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Greene's Restaurant,

48 MacCurtain Street, Cork.
021 455 2279
Review added: 04 March 2006
Please mention when booking.

Paolo Tullio's Review

This week's review is a direct result of an auction. It happened like this: before Christmas Marian Gale celebrated twenty-five years of business with a gala dinner in the Four Seasons, with the purpose of raising money for Crumlin Children's Hospital. The night raised €87,000 for the hospital, and amongst the lots in the auction was dinner with me. It's a strange feeling being auctioned, but eventually I was knocked down to Caitriona O'Driscoll and Ray Murphy, who live in Cork.

It took a little organisation, but thanks to the logistical expertise of Marian Gale, dinner for seven was organised in Greene's restaurant, which is part of Isaac's Hotel. The assembled company was Caitriona and Ray, her brother P. J. O'Driscoll and his wife Judy, Marian Gale and her husband Laurie Tormey and me. A little over a year ago I'd visited Greene's for a Christmas set lunch, but this time I was looking forward to eating off the à la carte menu.

Greene's has one really impressive feature. You go through an archway in McCurtain Street down a small laneway to get to the restaurant, and right in front of you is a waterfall. Now if you're imagining a dainty little garden feature, cast this from your mind. A wall of rock, perhaps ten metres high, marks the end of the lane and cascading down this wall is the waterfall, which ends in a small pool. It's imposing and at the same time soothing – the sound of falling water has a definitely calming effect. I was delighted to find that our table was at the end of the dining room where full-length windows allow a view of the cascade while you dine.

The menu in Greene's is one of those menu that causes me difficulties. The reason for this is that there were so many dishes I'd have been delighted to try, they read so well. That's one of the benefits of being in a large group though, you get a chance to spread your choices around the menu, which is what we did. All the starters are under €10, mostly around €9, and include dishes that you'd expect to pay more for, like a kebab of Tiger prawns. I found myself torn between the baked boneless quail, the Ballycotton mussels, the rabbit paté and the crab and coriander beignet which was served with a basket of sautéed asparagus and smoked salmon. A tough choice was made easier as the others picked different dishes, so when it came to me to order I went for the mussels.

Main courses run between €18 for the aubergine stack with ratatouille and €28.75 for the black sole, and they're mostly priced around €25. There are nine to choose from, including three different fish; sea bass, monkfish and hake. The menu descriptions are as interesting as the starters, each dish combining flavours in novel ways. Here's an example; Provençale tagine of monkfish, Ballycotton mussels, prawns cooked in fishy tomato broth, turned potatoes with rouille and garlic croutons. That's one dish and it's priced at €26.

With our dinner ordered we turned to the wine list, which lists about sixty wines spread around the wine-producing world. A few caught my eye, like the Los Llanos Gran Reserva 1998 at a very modest €24 and Bolla's excellent Pinot Grigio at €23.50. We pushed the boat out a bit and chose the Louis Jadot Macon Lugny at €29.50 for our white and the very lush, full and complex Amarone 2000 from Tommasi at €78.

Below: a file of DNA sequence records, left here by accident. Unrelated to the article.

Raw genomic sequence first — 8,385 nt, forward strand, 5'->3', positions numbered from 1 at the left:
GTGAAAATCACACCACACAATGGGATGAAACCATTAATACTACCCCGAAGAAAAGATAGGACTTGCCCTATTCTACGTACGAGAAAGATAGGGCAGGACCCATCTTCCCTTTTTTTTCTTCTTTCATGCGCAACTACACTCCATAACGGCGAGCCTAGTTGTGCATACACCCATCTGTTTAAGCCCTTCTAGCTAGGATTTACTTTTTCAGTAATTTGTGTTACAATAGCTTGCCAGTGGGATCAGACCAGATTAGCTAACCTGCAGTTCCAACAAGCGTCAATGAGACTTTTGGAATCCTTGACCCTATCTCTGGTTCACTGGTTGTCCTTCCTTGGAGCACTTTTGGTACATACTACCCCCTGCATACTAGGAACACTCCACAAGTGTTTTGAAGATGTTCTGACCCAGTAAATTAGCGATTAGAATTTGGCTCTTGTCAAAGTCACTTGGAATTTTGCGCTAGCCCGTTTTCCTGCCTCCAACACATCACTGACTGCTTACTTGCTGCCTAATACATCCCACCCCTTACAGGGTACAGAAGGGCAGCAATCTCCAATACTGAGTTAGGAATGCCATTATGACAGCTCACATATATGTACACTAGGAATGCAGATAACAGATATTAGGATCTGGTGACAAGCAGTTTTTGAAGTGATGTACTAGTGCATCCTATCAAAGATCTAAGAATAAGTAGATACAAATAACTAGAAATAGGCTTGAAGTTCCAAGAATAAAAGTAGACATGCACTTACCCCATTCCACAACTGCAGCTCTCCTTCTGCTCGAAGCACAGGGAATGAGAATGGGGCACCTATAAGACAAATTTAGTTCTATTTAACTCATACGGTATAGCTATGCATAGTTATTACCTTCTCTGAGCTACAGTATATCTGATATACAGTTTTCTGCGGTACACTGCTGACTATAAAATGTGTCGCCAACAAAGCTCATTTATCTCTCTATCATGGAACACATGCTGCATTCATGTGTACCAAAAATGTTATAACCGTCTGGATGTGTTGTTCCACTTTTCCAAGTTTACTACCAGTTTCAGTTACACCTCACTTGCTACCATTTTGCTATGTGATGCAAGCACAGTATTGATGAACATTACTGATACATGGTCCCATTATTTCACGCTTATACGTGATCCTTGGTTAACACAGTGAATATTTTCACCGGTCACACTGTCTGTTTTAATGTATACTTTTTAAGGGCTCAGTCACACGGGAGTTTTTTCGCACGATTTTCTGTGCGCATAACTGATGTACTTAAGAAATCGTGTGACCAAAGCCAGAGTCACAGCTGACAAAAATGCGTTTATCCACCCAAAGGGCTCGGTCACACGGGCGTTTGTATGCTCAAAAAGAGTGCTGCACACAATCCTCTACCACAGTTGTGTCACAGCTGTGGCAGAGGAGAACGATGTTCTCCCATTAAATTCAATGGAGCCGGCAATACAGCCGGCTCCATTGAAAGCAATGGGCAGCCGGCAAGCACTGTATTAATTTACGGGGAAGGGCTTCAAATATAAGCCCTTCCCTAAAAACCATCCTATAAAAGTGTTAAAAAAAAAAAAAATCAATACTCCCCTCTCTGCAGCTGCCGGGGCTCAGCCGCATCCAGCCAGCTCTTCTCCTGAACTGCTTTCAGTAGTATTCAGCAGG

The starters arrived and I rolled up my sleeves to tuck into a big bowl of mussels which came with a sauce of white wine, cream, onions and pancetta lardons. Trading a few of these delicious mussels let me taste the quail, which was superbly done, flavoured with Dijon mustard and maple syrup, the vegetable soup and crab and coriander beignet, all of which were perfectly executed and very nicely presented. It was becoming clear that this was cuisine well above the ordinary.

That impression was confirmed by the main courses. I'd picked the slow roasted rabbit leg, which was stuffed with pork, herbs and pistachios and wrapped in Parma ham. I'm rarely a fan of anything wrapped in Parma ham, but this dish worked well. The other dishes that I tasted around the table were equally good; I especially liked the aubergine stack with mozzarella and morel flavoured cream, the pan-roasted hake, which came with chorizo rosti potatoes and creamed spinach with smoked salmon, and a lamb shank braised with lemongrass and chili, which was as tender as any I've ever had.

The portions here are quite large, but as they were presented on large plates they never looked clumsy. As a result I was unable for a dessert, but the ones that arrived at the table looked tempting, even to an overfed reviewer.

All in all this was a very good meal, well-served and well-presented in a very pleasing setting. Coupled with good company at the table it all combined into a memorable evening. Chef Frederic Desormeaux and front of house manager Abdul Mounir make a formidable team. With two years under their belt, they've certainly hit their stride. Greene's is now firmly on my list of restaurants to recommend.


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